Christian Andreas Doppler

The Doppler effect as the universal key to movements in space

Christian Andreas Doppler (1803-1853), physicist and mathematician

Christian Andreas Doppler was born at the 29th of November 1803 in Salzburg as a son of a stone-mason. His mathematical ability was discovered by the teacher Simon Stampfer at the local gymnasium early. The teacher was moving to the Vienna technical highschool, and there he took with him also his best student.

Doppler finished his studies in Vienna in 1835 and became an assistant for higher mathematics, but he didn't get a fixed employment. Within this unsecure situation je was already prepared to emigrate to the U.S.A., but then he got the chance for an employment as the mathematics teacher at a secondary school in Prague, which was part of the kingdom Austria-Hungary at that time. Six years he remained as a teacher at that school, and it was within that time he got an illness from he never recovered until his death: tuberculosis. He was approved as a professor in physics at the Prague technical university in 1841. In this position he published a twenty page work in 1842 which made him become famous: "Über das farbige Licht der Doppelsterne und einiger anderer Gestirne des Himmels" (about the coloured light of double star systems and some other stars of the sky).

Within the first half of the 19th century the development and spreading of the railway network took place, and with the trains as the fastest mobile everyone could suddenly experience the phenomenon, that the pipe of a train sounded higher at its approach than after its pass-by. Doppler realized this phenomenon as an effect because of the nature of waves in that way that the sound waves of an approaching object were compressed through the speed difference between the moving and the non-moving system. Because of this compression the perceptor received more waves per time and this was causing the higher tone resp. the higher frequency. On the other hand, when a sounding object was moving away from the perceptor, the sound waves were streched through the speed difference, a lesser number of waves per time were reaching the perceptor who was perceiving this as a lower tone resp. a lower frequency. The relative speed in the direction of the axis of sight to the perceiver is also called radial velocity. Exactly this became measurable through the Doppler effect.

Sheliak-Animation
In his work Doppler tried to apply his discovery on the stars to explain the colors of the stars. Doppler wrote (cite according to K. H. Schwarz, translated): One might be strongly attracted to the opinion, that all stars of the sky might shine within a white or light yellowish light and that, if this is to be found different on other, a reason has to exist for this which might relate most probably with their high velocity of movement not only by random but by a necessary connection. [...]
Out of this it explains itself most easily:
1. Why the bigger and therefore most often not moving central star of two stars in a double star system is white with nearly no exception, while the other is most often colored!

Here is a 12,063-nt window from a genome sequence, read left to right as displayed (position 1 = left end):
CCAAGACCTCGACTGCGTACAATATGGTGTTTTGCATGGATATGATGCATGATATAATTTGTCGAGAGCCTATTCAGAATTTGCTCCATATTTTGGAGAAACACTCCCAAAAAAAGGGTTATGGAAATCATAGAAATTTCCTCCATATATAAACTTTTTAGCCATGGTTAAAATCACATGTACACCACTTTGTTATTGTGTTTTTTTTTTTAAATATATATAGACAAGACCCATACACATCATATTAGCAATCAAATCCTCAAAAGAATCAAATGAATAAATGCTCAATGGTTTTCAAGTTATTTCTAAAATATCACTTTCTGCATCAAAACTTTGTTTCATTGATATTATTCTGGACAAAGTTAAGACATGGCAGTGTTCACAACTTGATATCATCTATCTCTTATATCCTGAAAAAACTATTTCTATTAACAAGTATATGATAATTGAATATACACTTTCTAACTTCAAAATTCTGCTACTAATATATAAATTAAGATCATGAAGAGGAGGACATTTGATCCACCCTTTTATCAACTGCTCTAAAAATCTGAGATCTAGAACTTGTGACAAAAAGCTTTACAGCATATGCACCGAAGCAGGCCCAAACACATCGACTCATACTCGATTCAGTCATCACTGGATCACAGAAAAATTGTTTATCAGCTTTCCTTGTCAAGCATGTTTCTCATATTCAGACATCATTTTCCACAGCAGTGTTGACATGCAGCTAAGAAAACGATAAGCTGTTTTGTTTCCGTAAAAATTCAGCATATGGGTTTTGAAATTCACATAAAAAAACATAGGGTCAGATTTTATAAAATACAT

2. Why in the latter case the one nearly always is shining in a light out of the upper part of the color spectrum (that is green, blue, violet), while the other one is shining in a light out of the lower part (that is red, orange, or yellow). Because for double stars with a similar size it can be assumed properly that the one (more violet one) is approaching, while the other (more reddish one) is withdrawing from us.

If Doppler would had been an astronomer, then he might had tried to justify his work with visual observations prior to the publishing. He might had found that the visible colors of double stars are not changing constantly and he might had found double star systems where two stars are moving around a common point between them, but where one star would had a color towards reddish or blueish and the other one somehat of white or yellow. And he might had found several other stars and star systems which had contradicted his assumptions. Its not predictable what this had meant to his publication. But Doppler was physicist and mathematician. He noted his theory without any consideration of reality in his work as a formular, which looks simplified like:


   v = (Δλ · c) / λ    

Within this formula v is placeholder for the relative velocity of an objects in the direction of the perceptor, Delta lambda (resp. Δλ) is the difference of measured and original wave length from the emitter, c is the constant maximum emitting speed of the waves (the "speed of sound" or "speed of light"), and lambda (resp. λ) is the original wave length from the emitter. The formula says: One can measure the radial velocity of an emitter by relating the frequency of the incoming waves to the emitted waves. If this speed has a positive value the emitter is leaving, if this speed has a negative value the emitter is closing up.

Algol-Animation
The possibility to evaluate the speed of a moving object through the measurement of the frequency change was tested only a few years after Doppler's publishing in the Netherlands with trains. It was the first traffic speed limit control of the world - many decades before the invention of the mass producted car, the autobahn, speed limit, traffic regulated zones, etc. pp.